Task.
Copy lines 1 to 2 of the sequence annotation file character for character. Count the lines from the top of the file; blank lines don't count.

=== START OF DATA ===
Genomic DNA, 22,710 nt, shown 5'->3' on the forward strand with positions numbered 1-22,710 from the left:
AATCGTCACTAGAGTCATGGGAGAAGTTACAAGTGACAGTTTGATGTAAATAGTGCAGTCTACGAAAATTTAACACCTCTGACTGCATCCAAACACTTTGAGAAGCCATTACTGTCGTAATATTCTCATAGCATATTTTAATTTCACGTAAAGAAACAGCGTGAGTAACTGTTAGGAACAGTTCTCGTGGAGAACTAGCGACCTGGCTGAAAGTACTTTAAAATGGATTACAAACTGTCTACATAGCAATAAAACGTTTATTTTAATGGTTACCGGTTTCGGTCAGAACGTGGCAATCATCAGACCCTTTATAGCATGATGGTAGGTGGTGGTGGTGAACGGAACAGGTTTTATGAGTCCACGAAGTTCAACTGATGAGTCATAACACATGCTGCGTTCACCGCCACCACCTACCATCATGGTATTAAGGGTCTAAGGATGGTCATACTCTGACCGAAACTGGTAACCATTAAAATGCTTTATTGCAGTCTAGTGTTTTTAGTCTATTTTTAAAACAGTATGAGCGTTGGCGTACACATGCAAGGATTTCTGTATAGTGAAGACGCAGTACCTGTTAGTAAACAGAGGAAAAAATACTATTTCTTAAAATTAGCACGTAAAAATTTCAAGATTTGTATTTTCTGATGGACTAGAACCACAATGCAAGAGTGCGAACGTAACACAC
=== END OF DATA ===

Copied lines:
Genomic DNA, 22,710 nt, shown 5'->3' on the forward strand with positions numbered 1-22,710 from the left:
AATCGTCACTAGAGTCATGGGAGAAGTTACAAGTGACAGTTTGATGTAAATAGTGCAGTCTACGAAAATTTAACACCTCTGACTGCATCCAAACACTTTGAGAAGCCATTACTGTCGTAATATTCTCATAGCATATTTTAATTTCACGTAAAGAAACAGCGTGAGTAACTGTTAGGAACAGTTCTCGTGGAGAACTAGCGACCTGGCTGAAAGTACTTTAAAATGGATTACAAACTGTCTACATAGCAATAAAACGTTTATTTTAATGGTTACCGGTTTCGGTCAGAACGTGGCAATCATCAGACCCTTTATAGCATGATGGTAGGTGGTGGTGGTGAACGGAACAGGTTTTATGAGTCCACGAAGTTCAACTGATGAGTCATAACACATGCTGCGTTCACCGCCACCACCTACCATCATGGTATTAAGGGTCTAAGGATGGTCATACTCTGACCGAAACTGGTAACCATTAAAATGCTTTATTGCAGTCTAGTGTTTTTAGTCTATTTTTAAAACAGTATGAGCGTTGGCGTACACATGCAAGGATTTCTGTATAGTGAAGACGCAGTACCTGTTAGTAAACAGAGGAAAAAATACTATTTCTTAAAATTAGCACGTAAAAATTTCAAGATTTGTATTTTCTGATGGACTAGAACCACAATGCAAGAGTGCGAACGTAACACAC